If there's anyone out there who is an established voice over artist in a non-agency market, I'm seeking a mentor.


Professional Diver

About three weeks ago I got a phone call saying I had been cast in the new Katherine Heigl/James Marsden flick 27 Dresses. Wow! True, I had been invited to audition about seven weeks ago, but I had not expected to actually hear from them. This past weekend, I drove to Rhode Island for the afternoon shoot. I got to play the "Scuba Bride". What does this mean? Well, the premise of the movie is that Katherine Heigl's character, Jane, is a bridesmaid in 27 different types of weddings and one of them is an underwater, scuba wedding. Do I know how to scuba? No. I am not certified to scuba. In fact, as I am slightly bathophobic, I don't know if I would ever want to scuba. Anyway, actual, certified divers did the underwater bit; I just got to appear on land in an absolutely outrageous outfit. It was one of many outrageous outfits, actually. (I've got a photo I could show you, but we were *explicitly* instructed not to disseminate images, so I'm not going to risk it. You'll just have to look for me once the movie comes out.)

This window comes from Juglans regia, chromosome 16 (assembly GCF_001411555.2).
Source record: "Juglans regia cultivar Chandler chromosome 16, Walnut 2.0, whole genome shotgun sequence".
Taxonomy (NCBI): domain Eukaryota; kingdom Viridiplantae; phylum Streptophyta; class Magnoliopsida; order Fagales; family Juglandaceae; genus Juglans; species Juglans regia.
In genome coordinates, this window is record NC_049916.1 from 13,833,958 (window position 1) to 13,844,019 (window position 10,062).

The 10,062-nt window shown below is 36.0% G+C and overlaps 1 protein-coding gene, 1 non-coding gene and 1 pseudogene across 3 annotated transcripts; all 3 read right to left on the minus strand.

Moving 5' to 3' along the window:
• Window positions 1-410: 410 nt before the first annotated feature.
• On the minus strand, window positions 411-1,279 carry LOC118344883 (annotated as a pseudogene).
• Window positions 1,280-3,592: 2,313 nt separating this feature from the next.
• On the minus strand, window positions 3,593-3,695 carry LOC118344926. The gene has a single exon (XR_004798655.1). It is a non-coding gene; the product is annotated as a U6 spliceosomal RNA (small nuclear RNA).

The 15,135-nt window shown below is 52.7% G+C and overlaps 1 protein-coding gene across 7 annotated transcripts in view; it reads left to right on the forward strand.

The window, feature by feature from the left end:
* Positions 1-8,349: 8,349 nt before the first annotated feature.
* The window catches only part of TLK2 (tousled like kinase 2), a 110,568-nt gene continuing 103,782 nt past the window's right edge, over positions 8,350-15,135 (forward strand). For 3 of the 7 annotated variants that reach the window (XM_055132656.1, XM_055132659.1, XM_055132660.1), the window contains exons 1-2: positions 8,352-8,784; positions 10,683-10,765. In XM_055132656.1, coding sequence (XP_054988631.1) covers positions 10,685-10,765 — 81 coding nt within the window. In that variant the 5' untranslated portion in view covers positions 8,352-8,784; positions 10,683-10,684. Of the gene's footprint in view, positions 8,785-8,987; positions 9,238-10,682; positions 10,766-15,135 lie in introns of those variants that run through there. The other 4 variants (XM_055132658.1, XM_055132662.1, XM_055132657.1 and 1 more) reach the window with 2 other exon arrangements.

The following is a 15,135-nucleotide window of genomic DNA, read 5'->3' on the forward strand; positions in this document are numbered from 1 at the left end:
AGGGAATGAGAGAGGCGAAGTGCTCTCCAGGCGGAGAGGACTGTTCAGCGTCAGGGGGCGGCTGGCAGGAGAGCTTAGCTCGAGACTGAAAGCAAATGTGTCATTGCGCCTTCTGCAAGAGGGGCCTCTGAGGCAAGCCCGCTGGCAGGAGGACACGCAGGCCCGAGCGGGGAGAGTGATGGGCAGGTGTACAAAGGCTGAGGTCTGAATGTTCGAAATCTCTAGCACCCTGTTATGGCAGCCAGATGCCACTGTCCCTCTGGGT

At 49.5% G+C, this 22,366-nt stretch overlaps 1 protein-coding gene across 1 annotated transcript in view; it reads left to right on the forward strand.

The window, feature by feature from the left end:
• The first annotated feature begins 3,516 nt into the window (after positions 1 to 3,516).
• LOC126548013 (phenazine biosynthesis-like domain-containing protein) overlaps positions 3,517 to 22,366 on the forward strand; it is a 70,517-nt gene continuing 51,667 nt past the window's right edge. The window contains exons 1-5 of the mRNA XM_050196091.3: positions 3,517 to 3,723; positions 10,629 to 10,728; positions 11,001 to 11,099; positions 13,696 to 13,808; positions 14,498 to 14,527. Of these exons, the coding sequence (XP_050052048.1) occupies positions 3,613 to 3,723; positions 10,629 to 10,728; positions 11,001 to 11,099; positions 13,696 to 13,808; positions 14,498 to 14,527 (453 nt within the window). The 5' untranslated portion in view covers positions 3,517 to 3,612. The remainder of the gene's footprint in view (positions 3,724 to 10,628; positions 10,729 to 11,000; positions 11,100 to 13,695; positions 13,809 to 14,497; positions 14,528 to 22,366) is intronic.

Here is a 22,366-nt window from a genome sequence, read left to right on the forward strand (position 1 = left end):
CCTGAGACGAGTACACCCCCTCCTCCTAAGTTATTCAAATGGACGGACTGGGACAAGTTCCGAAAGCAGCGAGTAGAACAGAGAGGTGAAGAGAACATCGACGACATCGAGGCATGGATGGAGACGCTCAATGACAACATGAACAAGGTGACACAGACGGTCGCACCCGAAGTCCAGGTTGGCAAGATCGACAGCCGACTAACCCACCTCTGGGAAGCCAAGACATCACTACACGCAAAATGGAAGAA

This was a huge scene with 10 main characters, two supporting characters, five featured characters, and about 150 extras. So, needless to say, it took quite a bit of time to get everyone ready. Hair and make up took about an hour per character, so there was a veritable army of artists prepping every character that would have any valuable screen time--including me! More importantly, there was quite a bit of time spent sitting around waiting, so I had come prepared with my trusty iPod in tow.

When called by a PA, we hoofed it about two blocks through sand in order to arrive at our beachside set. It was perfect--one of those idyllic Hollywood-ized sets with the Atlantic Ocean in the background. The set designer did a fantastic job. After another hour of waiting in near-silence while all the closeups were shot, we were called in by director Anne Fletcher for the medium and wide shots. About fifteen takes later, and after the sun was nearly gone and we were oceanside popsicles, we were wrapped. I'd love to tell you more, but I think the movie should hold its own and really tell the tale. So, when it comes out, go see it!